The Mars rover Opportunity has been cleaned of heavy dust coating its solar panels, thanks to some strong winds blowing over the rim of Endeavour Crater.
A self-portrait of NASA's Mars Exploration Rover Opportunity taken in late March 2014 (right) shows that much of the dust on the rover's solar arrays has been removed since a similar portrait from January 2014 (left).
NASA/JPL-Caltech/Cornell Univ./Arizona State Univ.

In the before-and-after panoramas above — which show the landscape’s natural color — you can see the the 10-year-old rover’s fortuitous cleaning as recorded by Opportunity’s Pancam.

The “before” picture (left) was taken in early January, and the “after” picture (right) was captured late last month. The dramatic change occurred in mid-March, when strong winds swept over the rim of Endeavour crater and removed almost all of the accumulated dust.

Note the shadow of the rover’s main mast on the central solar panels; the rover can take a 360° mosaic of itself, but cannot see its own mast, which accounts for the dark star-shaped hole above the mast’s shadow in both pictures.

This is Opportunity’s sixth Maritain winter, and scientists estimate that after this dusting, the rover is as clean as it was during its first winter on the Red Planet back in 2004.

What does this mean for the rover? The amount of electricity available for the rover’s ongoing work has increased because the solar panels can harvest more sunlight to convert into energy. Solar-power production is now above 80% of its maximum, having jumped from 375 watt-hours per day in January to 620 watt-hours in mid-April.

Thus, Opportunity has been reinvigorated with the energy of a lively robot, ten years younger. This is good news to the science team and rover groupies alike (especially after saying goodbye to Spirit four years ago). This unexpected energy boost allows for the possibility of future science opportunities, in addition to continuing the already-under-way investigation of Murray Ridge, located on the western rim of Endeavor Crater.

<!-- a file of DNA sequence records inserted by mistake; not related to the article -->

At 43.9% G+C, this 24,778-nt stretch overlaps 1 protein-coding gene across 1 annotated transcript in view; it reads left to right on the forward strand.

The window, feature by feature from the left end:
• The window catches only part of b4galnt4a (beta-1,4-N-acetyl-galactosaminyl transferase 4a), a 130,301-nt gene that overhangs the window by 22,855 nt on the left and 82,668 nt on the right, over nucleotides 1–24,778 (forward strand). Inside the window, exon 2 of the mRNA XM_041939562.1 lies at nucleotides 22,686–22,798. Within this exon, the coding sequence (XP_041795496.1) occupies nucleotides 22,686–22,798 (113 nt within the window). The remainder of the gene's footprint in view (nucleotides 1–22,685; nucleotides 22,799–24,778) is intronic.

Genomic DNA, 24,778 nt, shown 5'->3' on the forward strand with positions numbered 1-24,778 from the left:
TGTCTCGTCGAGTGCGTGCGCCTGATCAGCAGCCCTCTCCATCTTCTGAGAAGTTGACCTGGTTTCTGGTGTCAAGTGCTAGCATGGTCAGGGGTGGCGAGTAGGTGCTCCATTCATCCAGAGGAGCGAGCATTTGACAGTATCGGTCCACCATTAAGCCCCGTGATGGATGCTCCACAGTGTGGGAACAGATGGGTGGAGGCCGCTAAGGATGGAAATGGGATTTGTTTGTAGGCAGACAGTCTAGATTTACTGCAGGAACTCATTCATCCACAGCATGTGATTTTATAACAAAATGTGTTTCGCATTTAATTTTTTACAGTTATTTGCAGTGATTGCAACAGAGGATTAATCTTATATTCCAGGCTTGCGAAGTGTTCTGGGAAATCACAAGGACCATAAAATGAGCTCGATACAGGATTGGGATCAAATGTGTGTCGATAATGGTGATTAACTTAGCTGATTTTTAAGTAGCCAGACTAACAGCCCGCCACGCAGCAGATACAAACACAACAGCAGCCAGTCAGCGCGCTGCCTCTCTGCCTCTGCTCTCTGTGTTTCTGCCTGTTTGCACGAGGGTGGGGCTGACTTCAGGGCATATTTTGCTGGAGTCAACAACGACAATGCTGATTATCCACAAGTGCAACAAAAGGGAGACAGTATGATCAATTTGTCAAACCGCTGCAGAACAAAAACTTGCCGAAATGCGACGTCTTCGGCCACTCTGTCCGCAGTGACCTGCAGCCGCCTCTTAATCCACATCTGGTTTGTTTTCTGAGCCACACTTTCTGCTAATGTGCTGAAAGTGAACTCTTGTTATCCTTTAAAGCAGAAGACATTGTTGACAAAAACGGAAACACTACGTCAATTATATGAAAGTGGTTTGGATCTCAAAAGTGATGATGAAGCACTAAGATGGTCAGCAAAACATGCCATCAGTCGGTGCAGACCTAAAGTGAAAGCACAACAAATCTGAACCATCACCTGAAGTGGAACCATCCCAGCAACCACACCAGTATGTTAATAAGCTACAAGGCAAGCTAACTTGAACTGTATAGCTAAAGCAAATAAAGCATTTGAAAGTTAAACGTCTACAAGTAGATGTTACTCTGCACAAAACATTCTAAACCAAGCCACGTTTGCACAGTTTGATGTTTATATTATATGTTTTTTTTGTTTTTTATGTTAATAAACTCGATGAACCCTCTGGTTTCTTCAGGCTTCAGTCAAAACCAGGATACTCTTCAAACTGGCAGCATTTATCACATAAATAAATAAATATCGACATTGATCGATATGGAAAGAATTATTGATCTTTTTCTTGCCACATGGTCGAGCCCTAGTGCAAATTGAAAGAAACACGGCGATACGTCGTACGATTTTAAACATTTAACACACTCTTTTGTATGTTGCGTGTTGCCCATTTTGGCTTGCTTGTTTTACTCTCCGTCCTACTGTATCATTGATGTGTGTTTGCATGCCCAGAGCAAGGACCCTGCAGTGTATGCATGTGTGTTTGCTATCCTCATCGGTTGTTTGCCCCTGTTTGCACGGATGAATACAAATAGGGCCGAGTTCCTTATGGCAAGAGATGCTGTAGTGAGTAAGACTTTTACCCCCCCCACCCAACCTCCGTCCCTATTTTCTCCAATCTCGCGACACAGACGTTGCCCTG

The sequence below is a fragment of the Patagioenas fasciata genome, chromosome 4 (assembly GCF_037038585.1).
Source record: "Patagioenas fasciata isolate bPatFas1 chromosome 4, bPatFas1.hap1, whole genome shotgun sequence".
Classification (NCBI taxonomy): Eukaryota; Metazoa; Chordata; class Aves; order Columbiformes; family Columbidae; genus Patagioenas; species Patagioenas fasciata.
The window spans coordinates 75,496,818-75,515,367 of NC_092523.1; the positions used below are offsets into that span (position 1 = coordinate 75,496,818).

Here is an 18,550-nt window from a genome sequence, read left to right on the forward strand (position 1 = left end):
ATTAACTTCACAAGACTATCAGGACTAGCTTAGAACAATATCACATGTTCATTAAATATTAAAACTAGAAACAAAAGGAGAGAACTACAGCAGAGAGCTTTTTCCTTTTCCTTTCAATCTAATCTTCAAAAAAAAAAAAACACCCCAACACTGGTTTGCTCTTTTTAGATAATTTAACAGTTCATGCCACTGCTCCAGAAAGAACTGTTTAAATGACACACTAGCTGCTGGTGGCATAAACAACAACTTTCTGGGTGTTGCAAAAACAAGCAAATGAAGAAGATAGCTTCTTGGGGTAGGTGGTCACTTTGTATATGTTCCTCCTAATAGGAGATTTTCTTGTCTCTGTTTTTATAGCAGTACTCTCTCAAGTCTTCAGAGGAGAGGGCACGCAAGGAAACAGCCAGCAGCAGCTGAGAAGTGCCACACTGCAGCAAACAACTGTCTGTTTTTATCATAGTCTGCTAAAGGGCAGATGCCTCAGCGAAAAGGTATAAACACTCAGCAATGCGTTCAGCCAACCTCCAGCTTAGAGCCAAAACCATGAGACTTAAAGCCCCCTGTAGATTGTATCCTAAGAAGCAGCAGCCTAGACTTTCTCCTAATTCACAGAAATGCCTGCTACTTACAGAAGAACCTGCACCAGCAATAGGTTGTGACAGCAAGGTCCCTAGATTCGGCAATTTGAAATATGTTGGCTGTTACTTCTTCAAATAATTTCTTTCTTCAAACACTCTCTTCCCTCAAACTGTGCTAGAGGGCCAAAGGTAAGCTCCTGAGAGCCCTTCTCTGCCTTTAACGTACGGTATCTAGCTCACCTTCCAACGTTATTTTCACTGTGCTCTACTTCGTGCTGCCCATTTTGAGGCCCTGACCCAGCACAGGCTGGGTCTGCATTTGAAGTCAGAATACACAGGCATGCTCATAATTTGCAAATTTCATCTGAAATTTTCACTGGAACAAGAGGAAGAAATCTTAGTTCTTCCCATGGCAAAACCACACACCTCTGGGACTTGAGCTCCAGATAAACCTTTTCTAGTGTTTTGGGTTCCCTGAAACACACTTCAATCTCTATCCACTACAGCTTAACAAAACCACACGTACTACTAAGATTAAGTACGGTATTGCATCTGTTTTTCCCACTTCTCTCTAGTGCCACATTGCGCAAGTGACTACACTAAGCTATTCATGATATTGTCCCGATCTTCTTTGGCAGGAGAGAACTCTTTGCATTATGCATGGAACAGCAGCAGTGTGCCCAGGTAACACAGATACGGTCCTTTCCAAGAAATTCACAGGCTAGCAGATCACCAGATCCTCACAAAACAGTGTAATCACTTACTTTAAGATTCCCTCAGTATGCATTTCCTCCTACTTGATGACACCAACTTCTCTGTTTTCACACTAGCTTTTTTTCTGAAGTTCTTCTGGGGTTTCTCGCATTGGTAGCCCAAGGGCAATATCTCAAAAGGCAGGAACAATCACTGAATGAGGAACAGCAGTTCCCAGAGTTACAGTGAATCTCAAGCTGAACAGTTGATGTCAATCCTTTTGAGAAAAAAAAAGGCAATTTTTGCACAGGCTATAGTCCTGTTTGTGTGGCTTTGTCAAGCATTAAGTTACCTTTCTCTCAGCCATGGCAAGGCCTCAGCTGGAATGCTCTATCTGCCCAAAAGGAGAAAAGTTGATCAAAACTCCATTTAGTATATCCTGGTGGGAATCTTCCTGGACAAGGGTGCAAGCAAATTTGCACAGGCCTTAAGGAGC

Image of Patrick-McDonald


April 18, 2014 at 10:13 pm

Good news, but what tasks lie ahead?

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Tony Flanders

April 22, 2014 at 7:34 am

The most amazing thing about those pictures is that they illustrate -- lest we ever have doubted it -- that Mars's "surface" is in fact a thin layer of dust. Look how well camouflaged the rover is in the left-hand shot, where dust covers rover and ground alike, and how well it stands out once the dust has been removed from the panels but remains on the ground.

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July 8, 2014 at 10:18 am

I find the most incredible thing is after all these years ,it can still function so well! Being a senior I tell my friends that we may be old but keep on rolling.! What it may still find is hard to say.

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